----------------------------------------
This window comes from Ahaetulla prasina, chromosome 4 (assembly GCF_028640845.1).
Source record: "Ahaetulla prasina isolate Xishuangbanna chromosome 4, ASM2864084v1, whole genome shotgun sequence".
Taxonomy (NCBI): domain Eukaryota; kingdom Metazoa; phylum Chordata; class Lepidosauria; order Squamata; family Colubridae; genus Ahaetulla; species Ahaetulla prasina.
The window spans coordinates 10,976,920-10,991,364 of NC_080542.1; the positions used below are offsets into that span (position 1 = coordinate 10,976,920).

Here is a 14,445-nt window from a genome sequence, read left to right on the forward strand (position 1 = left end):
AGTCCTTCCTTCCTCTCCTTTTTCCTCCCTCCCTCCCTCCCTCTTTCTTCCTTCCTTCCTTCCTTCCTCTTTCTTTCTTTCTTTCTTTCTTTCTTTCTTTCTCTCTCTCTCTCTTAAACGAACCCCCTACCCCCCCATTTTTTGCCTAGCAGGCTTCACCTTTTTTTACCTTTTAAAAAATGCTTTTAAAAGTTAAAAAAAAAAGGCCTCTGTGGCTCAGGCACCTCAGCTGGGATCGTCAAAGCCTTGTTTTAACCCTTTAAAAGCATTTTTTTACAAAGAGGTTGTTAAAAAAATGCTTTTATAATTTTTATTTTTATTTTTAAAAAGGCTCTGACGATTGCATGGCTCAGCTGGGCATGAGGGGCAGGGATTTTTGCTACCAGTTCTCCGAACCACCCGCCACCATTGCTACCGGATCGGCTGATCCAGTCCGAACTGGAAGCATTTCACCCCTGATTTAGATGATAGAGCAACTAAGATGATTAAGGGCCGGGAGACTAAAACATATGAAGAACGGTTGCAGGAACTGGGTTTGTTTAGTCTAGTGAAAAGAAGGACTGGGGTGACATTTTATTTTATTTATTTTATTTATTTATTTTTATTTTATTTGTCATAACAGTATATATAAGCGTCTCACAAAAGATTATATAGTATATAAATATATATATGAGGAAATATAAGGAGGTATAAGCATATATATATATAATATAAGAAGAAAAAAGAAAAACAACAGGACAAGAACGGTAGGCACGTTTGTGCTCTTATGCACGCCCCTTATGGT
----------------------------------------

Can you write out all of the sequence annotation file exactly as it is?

This window comes from Ahaetulla prasina, chromosome 4 (assembly GCF_028640845.1).
Source record: "Ahaetulla prasina isolate Xishuangbanna chromosome 4, ASM2864084v1, whole genome shotgun sequence".
Taxonomy (NCBI): domain Eukaryota; kingdom Metazoa; phylum Chordata; class Lepidosauria; order Squamata; family Colubridae; genus Ahaetulla; species Ahaetulla prasina.
The window spans coordinates 10,976,920-10,991,364 of NC_080542.1; the positions used below are offsets into that span (position 1 = coordinate 10,976,920).

Here is a 14,445-nt window from a genome sequence, read left to right on the forward strand (position 1 = left end):
AGTCCTTCCTTCCTCTCCTTTTTCCTCCCTCCCTCCCTCCCTCTTTCTTCCTTCCTTCCTTCCTTCCTCTTTCTTTCTTTCTTTCTTTCTTTCTTTCTTTCTCTCTCTCTCTCTTAAACGAACCCCCTACCCCCCCATTTTTTGCCTAGCAGGCTTCACCTTTTTTTACCTTTTAAAAAATGCTTTTAAAAGTTAAAAAAAAAAGGCCTCTGTGGCTCAGGCACCTCAGCTGGGATCGTCAAAGCCTTGTTTTAACCCTTTAAAAGCATTTTTTTACAAAGAGGTTGTTAAAAAAATGCTTTTATAATTTTTATTTTTATTTTTAAAAAGGCTCTGACGATTGCATGGCTCAGCTGGGCATGAGGGGCAGGGATTTTTGCTACCAGTTCTCCGAACCACCCGCCACCATTGCTACCGGATCGGCTGATCCAGTCCGAACTGGAAGCATTTCACCCCTGATTTAGATGATAGAGCAACTAAGATGATTAAGGGCCGGGAGACTAAAACATATGAAGAACGGTTGCAGGAACTGGGTTTGTTTAGTCTAGTGAAAAGAAGGACTGGGGTGACATTTTATTTTATTTATTTTATTTATTTATTTTTATTTTATTTGTCATAACAGTATATATAAGCGTCTCACAAAAGATTATATAGTATATAAATATATATATGAGGAAATATAAGGAGGTATAAGCATATATATATATAATATAAGAAGAAAAAAGAAAAACAACAGGACAAGAACGGTAGGCACGTTTGTGCTCTTATGCACGCCCCTTATGGT